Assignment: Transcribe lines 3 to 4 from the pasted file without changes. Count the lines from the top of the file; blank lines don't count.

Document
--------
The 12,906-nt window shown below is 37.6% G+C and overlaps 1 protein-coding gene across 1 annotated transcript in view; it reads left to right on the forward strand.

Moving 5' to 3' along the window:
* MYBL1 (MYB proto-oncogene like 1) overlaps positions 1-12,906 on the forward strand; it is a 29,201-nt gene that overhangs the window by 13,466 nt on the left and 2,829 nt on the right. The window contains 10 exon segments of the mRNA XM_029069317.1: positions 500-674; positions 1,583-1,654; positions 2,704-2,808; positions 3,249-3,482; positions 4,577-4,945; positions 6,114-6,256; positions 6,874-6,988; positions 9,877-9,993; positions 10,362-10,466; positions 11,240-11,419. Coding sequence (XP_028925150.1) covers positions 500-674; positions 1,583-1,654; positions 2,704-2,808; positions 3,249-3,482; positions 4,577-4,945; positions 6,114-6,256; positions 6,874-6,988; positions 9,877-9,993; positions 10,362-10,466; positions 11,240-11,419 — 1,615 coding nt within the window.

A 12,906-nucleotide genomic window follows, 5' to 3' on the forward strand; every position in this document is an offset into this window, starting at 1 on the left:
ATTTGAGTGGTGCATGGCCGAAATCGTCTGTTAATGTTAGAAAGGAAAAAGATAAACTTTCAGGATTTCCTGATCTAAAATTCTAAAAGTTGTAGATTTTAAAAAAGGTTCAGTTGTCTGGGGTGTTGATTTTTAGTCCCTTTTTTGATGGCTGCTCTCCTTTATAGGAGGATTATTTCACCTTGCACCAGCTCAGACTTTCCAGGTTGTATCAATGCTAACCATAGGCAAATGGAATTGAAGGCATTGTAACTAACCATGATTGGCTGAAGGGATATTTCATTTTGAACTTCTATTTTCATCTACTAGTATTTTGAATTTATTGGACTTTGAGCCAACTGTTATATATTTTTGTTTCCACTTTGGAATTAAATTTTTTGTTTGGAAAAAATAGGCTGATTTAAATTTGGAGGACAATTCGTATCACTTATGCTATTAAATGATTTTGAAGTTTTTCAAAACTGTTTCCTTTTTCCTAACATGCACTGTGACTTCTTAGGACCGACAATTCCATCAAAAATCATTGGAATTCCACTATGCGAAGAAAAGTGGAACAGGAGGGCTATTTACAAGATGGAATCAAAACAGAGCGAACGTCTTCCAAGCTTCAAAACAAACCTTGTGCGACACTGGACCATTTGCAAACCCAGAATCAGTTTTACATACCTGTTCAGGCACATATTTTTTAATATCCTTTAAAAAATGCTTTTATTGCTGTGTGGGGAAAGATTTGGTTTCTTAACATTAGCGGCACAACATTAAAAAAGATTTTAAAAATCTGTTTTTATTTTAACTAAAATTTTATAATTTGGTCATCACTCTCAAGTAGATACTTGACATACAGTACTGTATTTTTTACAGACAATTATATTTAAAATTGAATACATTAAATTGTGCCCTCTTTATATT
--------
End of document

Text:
* MYBL1 (MYB proto-oncogene like 1) overlaps positions 1-12,906 on the forward strand; it is a 29,201-nt gene that overhangs the window by 13,466 nt on the left and 2,829 nt on the right. The window contains 10 exon segments of the mRNA XM_029069317.1: positions 500-674; positions 1,583-1,654; positions 2,704-2,808; positions 3,249-3,482; positions 4,577-4,945; positions 6,114-6,256; positions 6,874-6,988; positions 9,877-9,993; positions 10,362-10,466; positions 11,240-11,419. Coding sequence (XP_028925150.1) covers positions 500-674; positions 1,583-1,654; positions 2,704-2,808; positions 3,249-3,482; positions 4,577-4,945; positions 6,114-6,256; positions 6,874-6,988; positions 9,877-9,993; positions 10,362-10,466; positions 11,240-11,419 — 1,615 coding nt within the window.

A 12,906-nucleotide genomic window follows, 5' to 3' on the forward strand; every position in this document is an offset into this window, starting at 1 on the left: